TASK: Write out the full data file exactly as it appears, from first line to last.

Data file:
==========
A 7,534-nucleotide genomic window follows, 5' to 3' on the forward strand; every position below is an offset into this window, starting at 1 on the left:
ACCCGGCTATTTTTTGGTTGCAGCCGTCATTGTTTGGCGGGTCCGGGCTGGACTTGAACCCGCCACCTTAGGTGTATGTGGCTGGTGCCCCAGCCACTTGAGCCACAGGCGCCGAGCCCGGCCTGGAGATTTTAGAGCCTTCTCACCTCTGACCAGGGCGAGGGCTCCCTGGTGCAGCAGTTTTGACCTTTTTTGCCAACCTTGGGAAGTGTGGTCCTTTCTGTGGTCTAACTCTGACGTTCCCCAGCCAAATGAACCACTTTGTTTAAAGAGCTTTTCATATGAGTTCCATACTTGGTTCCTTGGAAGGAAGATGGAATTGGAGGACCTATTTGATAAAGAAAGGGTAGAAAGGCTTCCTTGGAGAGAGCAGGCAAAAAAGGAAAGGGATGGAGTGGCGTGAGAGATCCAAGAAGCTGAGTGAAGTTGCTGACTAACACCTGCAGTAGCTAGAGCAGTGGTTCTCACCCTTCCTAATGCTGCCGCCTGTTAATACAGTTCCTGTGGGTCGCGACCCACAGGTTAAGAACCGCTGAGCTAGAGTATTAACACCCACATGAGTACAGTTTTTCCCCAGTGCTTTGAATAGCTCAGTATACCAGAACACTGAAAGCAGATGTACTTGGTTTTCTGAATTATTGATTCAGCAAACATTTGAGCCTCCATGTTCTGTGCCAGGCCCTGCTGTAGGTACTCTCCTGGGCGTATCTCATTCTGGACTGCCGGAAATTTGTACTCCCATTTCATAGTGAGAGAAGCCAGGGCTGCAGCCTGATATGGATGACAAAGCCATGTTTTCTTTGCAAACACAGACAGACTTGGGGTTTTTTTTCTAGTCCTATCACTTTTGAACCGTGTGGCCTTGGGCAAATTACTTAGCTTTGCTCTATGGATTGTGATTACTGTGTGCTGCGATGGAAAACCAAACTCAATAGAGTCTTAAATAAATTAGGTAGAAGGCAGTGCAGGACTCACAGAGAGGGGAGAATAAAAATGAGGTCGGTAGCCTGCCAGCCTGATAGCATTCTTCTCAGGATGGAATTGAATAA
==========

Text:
A 7,534-nucleotide genomic window follows, 5' to 3' on the forward strand; every position below is an offset into this window, starting at 1 on the left:
ACCCGGCTATTTTTTGGTTGCAGCCGTCATTGTTTGGCGGGTCCGGGCTGGACTTGAACCCGCCACCTTAGGTGTATGTGGCTGGTGCCCCAGCCACTTGAGCCACAGGCGCCGAGCCCGGCCTGGAGATTTTAGAGCCTTCTCACCTCTGACCAGGGCGAGGGCTCCCTGGTGCAGCAGTTTTGACCTTTTTTGCCAACCTTGGGAAGTGTGGTCCTTTCTGTGGTCTAACTCTGACGTTCCCCAGCCAAATGAACCACTTTGTTTAAAGAGCTTTTCATATGAGTTCCATACTTGGTTCCTTGGAAGGAAGATGGAATTGGAGGACCTATTTGATAAAGAAAGGGTAGAAAGGCTTCCTTGGAGAGAGCAGGCAAAAAAGGAAAGGGATGGAGTGGCGTGAGAGATCCAAGAAGCTGAGTGAAGTTGCTGACTAACACCTGCAGTAGCTAGAGCAGTGGTTCTCACCCTTCCTAATGCTGCCGCCTGTTAATACAGTTCCTGTGGGTCGCGACCCACAGGTTAAGAACCGCTGAGCTAGAGTATTAACACCCACATGAGTACAGTTTTTCCCCAGTGCTTTGAATAGCTCAGTATACCAGAACACTGAAAGCAGATGTACTTGGTTTTCTGAATTATTGATTCAGCAAACATTTGAGCCTCCATGTTCTGTGCCAGGCCCTGCTGTAGGTACTCTCCTGGGCGTATCTCATTCTGGACTGCCGGAAATTTGTACTCCCATTTCATAGTGAGAGAAGCCAGGGCTGCAGCCTGATATGGATGACAAAGCCATGTTTTCTTTGCAAACACAGACAGACTTGGGGTTTTTTTTCTAGTCCTATCACTTTTGAACCGTGTGGCCTTGGGCAAATTACTTAGCTTTGCTCTATGGATTGTGATTACTGTGTGCTGCGATGGAAAACCAAACTCAATAGAGTCTTAAATAAATTAGGTAGAAGGCAGTGCAGGACTCACAGAGAGGGGAGAATAAAAATGAGGTCGGTAGCCTGCCAGCCTGATAGCATTCTTCTCAGGATGGAATTGAATAA